On Indicator 16.3.3 of SDG 16.3 – Measurements of Civil Justice

Menelik-Solomon-MamoAuthor: Menelik Solomon Mamo
Consultant and attorney, Ethiopia

Access to Justice, as a component of the rule of law, is comprised of a number of elements that at its core means that individuals and communities with legal needs know where to go for help, obtain the help they need, and move through a system that offers procedural, substantive, and expeditious justice.  According to the World Justice Project’s (WJP) report, Measuring the Justice Gap, 5.1 billion people or approximately two-thirds of the world’s population are faced with at least one justice issue. It is evident that the majority of these justiciable matters that individuals face fall within the ambit of civil justice. The fact that individuals, especially those from developing countries, are surrounded by these problems while lacking access to justice to deal with them, form part of the dynamics that create and perpetuate poverty and inequality.

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The right to food and housing for Internally Displaced Persons in Colombia and the Democratic Republic of Congo (DRC): geographical distance does not forcibly mean different situations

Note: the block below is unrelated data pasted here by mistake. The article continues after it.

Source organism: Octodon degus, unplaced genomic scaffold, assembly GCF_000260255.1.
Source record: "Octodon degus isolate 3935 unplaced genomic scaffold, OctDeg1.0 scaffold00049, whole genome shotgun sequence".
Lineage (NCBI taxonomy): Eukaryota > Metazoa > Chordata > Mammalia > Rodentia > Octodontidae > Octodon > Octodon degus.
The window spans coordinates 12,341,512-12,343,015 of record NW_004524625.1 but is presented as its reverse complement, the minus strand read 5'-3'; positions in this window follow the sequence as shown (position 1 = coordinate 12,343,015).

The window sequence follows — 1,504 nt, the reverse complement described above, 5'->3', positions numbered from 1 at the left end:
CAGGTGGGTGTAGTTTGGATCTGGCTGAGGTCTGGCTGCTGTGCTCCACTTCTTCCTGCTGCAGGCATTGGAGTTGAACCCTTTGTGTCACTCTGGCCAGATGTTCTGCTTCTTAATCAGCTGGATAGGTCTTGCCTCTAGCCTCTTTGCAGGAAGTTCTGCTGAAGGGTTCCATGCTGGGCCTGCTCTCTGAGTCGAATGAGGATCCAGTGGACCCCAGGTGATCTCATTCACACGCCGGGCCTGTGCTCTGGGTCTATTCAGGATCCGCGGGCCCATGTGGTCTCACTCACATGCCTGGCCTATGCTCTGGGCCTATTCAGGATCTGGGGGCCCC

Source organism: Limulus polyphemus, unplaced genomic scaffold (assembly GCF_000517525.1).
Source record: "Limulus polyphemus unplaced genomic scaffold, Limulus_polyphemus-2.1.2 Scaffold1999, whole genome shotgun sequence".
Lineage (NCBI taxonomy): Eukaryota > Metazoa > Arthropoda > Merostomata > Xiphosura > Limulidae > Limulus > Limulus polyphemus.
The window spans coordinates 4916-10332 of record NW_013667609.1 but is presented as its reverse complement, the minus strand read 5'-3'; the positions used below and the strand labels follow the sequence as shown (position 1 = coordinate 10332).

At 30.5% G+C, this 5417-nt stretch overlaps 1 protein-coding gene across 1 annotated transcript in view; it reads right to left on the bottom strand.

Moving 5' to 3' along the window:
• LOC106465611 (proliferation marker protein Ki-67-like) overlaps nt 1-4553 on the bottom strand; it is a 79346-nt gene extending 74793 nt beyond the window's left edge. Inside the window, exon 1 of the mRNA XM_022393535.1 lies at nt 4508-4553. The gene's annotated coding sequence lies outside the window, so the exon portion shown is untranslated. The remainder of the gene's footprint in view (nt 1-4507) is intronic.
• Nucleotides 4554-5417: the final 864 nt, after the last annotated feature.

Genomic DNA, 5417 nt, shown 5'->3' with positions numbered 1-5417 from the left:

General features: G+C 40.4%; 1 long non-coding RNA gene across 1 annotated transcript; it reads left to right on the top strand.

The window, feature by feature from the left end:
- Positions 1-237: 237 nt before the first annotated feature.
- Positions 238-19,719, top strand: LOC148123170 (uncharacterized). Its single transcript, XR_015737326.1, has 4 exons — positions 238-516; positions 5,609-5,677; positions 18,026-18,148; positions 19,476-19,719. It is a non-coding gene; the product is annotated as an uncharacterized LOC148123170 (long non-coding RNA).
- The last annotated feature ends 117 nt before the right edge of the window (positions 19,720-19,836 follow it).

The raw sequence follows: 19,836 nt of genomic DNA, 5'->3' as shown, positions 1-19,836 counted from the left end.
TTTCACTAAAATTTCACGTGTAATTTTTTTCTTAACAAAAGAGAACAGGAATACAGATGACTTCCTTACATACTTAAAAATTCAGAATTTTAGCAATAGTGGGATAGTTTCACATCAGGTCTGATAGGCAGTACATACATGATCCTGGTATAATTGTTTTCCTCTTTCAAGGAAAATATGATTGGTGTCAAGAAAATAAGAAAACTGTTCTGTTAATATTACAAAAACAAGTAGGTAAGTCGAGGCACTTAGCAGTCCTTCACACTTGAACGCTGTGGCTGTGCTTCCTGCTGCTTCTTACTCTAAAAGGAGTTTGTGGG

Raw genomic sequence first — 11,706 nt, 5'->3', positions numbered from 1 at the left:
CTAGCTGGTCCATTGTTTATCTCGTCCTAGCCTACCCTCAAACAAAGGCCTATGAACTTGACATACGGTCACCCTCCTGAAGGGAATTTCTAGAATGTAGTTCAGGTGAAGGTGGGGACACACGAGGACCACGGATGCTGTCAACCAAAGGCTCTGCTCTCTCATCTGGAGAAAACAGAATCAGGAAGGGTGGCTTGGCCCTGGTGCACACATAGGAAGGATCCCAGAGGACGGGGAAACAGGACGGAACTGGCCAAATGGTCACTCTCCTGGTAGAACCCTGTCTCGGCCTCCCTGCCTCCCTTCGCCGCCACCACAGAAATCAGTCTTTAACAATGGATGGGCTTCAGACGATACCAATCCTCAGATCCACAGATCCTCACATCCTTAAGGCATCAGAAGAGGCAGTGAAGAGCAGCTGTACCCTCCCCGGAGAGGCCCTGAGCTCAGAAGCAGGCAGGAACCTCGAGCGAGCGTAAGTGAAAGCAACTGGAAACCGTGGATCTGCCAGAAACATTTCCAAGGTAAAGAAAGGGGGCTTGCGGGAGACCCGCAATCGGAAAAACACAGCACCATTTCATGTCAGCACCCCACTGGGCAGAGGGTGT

Cristiano-dOrsi-2021Author: Cristiano d’Orsi
Senior Research Fellow and Lecturer at the South African Research Chair in International Law (SARCIL), University of Johannesburg

Juan-Pablo-Serrano-FrattaliAuthor: Juan Pablo Serrano Frattali
Member of research group Social Anthropology of Motricity of the University of Granada

Colombia and the Democratic Republic of Congo (DRC) are the countries with the largest population of Internally Displaced Persons (IDPs) in South America and Africa, respectively, the third, and the second in the world (Syria heads the world ranking).[1] Internal displacement in Colombia constitutes a widely recognized phenomenon, having become an essential reference point for internal migration studies.[2] At the end of 2020, Colombia counted the highest number of IPDs in South America because of conflict and violence (4.9 million). In 2020, however, while Colombia counted 170,000 new IDPs, 106,000 of whom resulted from conflict and violence, Brazil counted 380,000 new IDPs, all due to natural disasters.[3] Violence continued in Colombia notwithstanding Covid-19 restrictions. Many combatants with the Revolutionary Armed Forces of Colombia (FARC) disbanded and reintegrated into society after the 2016 peace deal,[4] but dissident factions have since emerged, and paramilitary groups continue to exercise significant territorial control.[5] The department of Nariño, close to Ecuador, has been historically a hotspot of conflict and displacement given its strategic location on drug-trafficking routes.[6]

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